A couple years ago it was announced that not a single calf was born to the remaining 366 Northern Atlantic right whales, thereby putting them in jeopardy of almost certain extinction. Similarly, just the year before, the sole remaining male northern white rhino died, all but insuring the end of his subspecies as well. And then there’s the western monarch butterfly whose numbers have plunged 99 percent in just the past four decades.
These three will likely join the ranks of the “nevermore” along with scads of other species lost to extinction just within our generation. And this trend is quickening. In fact, we are currently losing species at a pace somewhere around 1,000 times the natural “background” extinction rate, all of which is projected to bring about the fates of upward of one million of Earth’s 8 million or so species by 2100. All this is happening because of climate change, pesticides, herbicides, oceanic acidification, our one percent annual usurpation of wild habitat, and plain old over-fishing and over-hunting. In other words: all because of us.
Make no mistake: this “Mass Extinction Event” is the greatest challenge we will ever face, and yet the primary driver behind it, as well as most of our woes — be it deforestation, aquifer depletions, desertification, desperate migrations, plastic waste, famine, malnutrition, coral reef die-off, intensifying hurricanes and droughts, historic wildfires, hypoxic dead zones, air and water pollution, thawing polar caps, homelessness, traffic gridlock, civil unrest, pandemics, war, genocide, et cetera, ad infinitum, ad nauseam — is a problem so divisive, so taboo it is rarely if ever uttered: human overpopulation and its seemingly inseparable cohort overconsumption.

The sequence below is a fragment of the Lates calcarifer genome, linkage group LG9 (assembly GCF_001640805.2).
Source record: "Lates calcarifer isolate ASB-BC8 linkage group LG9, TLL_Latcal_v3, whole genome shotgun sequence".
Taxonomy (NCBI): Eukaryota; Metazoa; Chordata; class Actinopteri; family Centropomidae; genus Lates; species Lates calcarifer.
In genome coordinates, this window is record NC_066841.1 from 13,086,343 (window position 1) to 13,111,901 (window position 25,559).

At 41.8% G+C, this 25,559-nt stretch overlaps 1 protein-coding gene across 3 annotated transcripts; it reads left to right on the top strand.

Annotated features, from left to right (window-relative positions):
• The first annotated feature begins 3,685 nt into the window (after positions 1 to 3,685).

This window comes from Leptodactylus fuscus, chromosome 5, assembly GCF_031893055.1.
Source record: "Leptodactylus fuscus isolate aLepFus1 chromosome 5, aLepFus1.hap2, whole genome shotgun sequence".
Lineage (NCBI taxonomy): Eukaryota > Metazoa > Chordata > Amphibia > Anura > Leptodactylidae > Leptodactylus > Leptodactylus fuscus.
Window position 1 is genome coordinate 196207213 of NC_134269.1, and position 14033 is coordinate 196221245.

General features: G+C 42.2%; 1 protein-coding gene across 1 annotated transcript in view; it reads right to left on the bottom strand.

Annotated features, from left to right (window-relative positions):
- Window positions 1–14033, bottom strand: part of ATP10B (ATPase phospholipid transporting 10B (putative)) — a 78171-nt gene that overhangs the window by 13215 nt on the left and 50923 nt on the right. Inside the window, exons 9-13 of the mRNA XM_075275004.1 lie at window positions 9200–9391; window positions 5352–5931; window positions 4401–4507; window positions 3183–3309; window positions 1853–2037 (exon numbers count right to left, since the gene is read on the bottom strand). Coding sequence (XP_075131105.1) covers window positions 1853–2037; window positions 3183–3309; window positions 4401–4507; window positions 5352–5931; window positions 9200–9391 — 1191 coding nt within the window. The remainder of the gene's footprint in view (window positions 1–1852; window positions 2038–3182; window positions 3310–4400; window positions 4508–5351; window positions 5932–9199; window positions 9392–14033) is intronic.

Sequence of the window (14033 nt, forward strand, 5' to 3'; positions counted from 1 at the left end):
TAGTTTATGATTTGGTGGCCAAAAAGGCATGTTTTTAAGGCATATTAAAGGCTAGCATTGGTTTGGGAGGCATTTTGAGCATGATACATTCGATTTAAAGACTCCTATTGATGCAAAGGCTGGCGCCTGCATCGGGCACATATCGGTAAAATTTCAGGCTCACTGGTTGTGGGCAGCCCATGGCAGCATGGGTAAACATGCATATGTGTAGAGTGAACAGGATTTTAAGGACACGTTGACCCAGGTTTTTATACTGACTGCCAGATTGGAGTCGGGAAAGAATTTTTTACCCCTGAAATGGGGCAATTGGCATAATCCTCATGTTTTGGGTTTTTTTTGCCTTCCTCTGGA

How do we know there are too many people? Consider the recent World Wildlife Fund’s Living Planet Report 2022 showing wildlife numbers have plummeted 69 percent just since 1970, all while our human population has more than doubled. Might there be causality here? You bet.
Overpopulation deniers will argue that today’s 2.4 total fertility rate (TFR) is half what it was even as recently as 1950. True. Problem is we have three times as many people giving birth today, meaning we are adding to our numbers (by some 220,000 per day) faster than ever, putting us on pace to surpass 8 billion by the 15th of this month, and hopefully to peak at 10.4 billion sometime around 2080.
Now, all this wouldn’t be a problem if our current population didn’t already consume about 70 percent more resources than the Earth can sustainably provide (a phenomenon called “overshoot,” which first began around 1970). Exacerbating matters our per capita consumption is still on the rise, especially as the Developing World grows evermore industrialized and meat becomes an ever-larger portion of the global diet. As a result of this “double whammy” of rising population and consumption rates we can expect global food needs to increase 50 percent and energy needs to double by 2100, and all while arable land shrinks by 30 percent.